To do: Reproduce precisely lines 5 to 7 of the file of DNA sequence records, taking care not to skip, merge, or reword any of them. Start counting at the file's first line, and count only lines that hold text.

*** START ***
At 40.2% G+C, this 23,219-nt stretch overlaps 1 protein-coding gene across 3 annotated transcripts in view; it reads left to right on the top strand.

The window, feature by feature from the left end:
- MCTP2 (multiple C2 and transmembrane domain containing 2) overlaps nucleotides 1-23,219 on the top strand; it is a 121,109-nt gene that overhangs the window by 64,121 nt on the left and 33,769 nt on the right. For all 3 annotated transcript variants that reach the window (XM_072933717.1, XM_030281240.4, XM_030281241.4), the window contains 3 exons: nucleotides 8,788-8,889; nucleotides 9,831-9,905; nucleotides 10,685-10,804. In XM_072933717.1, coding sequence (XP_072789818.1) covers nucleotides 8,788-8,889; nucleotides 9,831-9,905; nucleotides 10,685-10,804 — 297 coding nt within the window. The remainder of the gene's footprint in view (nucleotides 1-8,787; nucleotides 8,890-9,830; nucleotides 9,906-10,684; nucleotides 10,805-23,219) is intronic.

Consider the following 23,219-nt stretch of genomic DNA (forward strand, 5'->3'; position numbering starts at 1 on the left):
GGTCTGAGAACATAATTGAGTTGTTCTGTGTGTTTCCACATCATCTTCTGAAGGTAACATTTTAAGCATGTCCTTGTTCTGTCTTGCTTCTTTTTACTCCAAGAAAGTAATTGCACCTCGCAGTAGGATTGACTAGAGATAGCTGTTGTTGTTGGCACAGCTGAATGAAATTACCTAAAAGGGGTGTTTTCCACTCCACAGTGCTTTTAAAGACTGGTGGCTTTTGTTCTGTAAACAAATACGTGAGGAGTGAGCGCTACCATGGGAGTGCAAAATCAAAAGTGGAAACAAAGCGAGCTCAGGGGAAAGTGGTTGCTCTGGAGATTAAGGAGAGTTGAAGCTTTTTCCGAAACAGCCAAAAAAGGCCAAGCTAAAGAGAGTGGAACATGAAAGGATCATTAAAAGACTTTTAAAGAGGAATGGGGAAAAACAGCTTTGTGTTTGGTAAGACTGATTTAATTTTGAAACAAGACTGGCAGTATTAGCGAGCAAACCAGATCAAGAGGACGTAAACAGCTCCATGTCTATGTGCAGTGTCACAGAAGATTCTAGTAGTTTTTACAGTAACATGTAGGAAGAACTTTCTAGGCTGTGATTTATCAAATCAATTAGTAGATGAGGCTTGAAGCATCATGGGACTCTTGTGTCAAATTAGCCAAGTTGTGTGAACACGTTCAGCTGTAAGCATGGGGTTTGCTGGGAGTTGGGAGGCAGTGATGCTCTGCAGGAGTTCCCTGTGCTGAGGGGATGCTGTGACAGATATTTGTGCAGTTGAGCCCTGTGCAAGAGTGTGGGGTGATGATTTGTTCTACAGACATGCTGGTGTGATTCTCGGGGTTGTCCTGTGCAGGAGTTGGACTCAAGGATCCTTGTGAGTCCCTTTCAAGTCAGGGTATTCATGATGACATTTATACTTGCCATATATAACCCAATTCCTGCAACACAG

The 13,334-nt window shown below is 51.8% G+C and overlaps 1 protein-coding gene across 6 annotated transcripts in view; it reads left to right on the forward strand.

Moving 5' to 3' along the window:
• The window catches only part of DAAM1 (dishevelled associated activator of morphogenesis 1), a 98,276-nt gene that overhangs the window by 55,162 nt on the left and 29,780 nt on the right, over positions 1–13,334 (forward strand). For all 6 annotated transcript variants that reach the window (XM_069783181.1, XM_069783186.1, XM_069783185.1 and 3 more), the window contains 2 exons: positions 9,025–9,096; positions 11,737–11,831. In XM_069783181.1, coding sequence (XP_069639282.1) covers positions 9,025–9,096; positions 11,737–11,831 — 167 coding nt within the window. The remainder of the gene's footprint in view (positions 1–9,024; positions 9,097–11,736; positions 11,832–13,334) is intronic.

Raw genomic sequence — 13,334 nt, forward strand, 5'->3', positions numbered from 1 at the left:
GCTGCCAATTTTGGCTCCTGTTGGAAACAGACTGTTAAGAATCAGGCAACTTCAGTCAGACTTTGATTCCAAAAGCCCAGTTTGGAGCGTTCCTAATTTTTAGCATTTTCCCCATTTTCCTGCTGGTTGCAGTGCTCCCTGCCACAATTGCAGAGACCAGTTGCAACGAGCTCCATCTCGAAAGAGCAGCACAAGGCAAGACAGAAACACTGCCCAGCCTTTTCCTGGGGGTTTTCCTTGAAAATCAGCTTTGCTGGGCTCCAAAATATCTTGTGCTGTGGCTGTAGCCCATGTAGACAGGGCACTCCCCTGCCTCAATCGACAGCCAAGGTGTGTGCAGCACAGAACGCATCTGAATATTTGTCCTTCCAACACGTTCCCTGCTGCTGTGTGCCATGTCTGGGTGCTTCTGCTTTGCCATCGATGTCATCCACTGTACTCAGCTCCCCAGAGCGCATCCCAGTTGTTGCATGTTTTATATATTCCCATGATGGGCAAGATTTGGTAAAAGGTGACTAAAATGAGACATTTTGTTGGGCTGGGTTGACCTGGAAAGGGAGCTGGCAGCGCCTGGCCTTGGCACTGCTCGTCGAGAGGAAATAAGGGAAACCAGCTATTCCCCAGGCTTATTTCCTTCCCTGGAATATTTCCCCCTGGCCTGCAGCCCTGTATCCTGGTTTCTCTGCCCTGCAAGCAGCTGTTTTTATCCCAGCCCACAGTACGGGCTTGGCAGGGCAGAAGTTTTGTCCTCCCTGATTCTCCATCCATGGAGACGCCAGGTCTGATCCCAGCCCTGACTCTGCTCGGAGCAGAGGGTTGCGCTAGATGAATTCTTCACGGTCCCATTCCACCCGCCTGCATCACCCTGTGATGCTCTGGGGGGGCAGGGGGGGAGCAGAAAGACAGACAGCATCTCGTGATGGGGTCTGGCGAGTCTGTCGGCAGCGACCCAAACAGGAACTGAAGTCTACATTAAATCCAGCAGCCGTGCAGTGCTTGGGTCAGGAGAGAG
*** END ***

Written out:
GGTCTGAGAACATAATTGAGTTGTTCTGTGTGTTTCCACATCATCTTCTGAAGGTAACATTTTAAGCATGTCCTTGTTCTGTCTTGCTTCTTTTTACTCCAAGAAAGTAATTGCACCTCGCAGTAGGATTGACTAGAGATAGCTGTTGTTGTTGGCACAGCTGAATGAAATTACCTAAAAGGGGTGTTTTCCACTCCACAGTGCTTTTAAAGACTGGTGGCTTTTGTTCTGTAAACAAATACGTGAGGAGTGAGCGCTACCATGGGAGTGCAAAATCAAAAGTGGAAACAAAGCGAGCTCAGGGGAAAGTGGTTGCTCTGGAGATTAAGGAGAGTTGAAGCTTTTTCCGAAACAGCCAAAAAAGGCCAAGCTAAAGAGAGTGGAACATGAAAGGATCATTAAAAGACTTTTAAAGAGGAATGGGGAAAAACAGCTTTGTGTTTGGTAAGACTGATTTAATTTTGAAACAAGACTGGCAGTATTAGCGAGCAAACCAGATCAAGAGGACGTAAACAGCTCCATGTCTATGTGCAGTGTCACAGAAGATTCTAGTAGTTTTTACAGTAACATGTAGGAAGAACTTTCTAGGCTGTGATTTATCAAATCAATTAGTAGATGAGGCTTGAAGCATCATGGGACTCTTGTGTCAAATTAGCCAAGTTGTGTGAACACGTTCAGCTGTAAGCATGGGGTTTGCTGGGAGTTGGGAGGCAGTGATGCTCTGCAGGAGTTCCCTGTGCTGAGGGGATGCTGTGACAGATATTTGTGCAGTTGAGCCCTGTGCAAGAGTGTGGGGTGATGATTTGTTCTACAGACATGCTGGTGTGATTCTCGGGGTTGTCCTGTGCAGGAGTTGGACTCAAGGATCCTTGTGAGTCCCTTTCAAGTCAGGGTATTCATGATGACATTTATACTTGCCATATATAACCCAATTCCTGCAACACAG

The 13,334-nt window shown below is 51.8% G+C and overlaps 1 protein-coding gene across 6 annotated transcripts in view; it reads left to right on the forward strand.

Moving 5' to 3' along the window: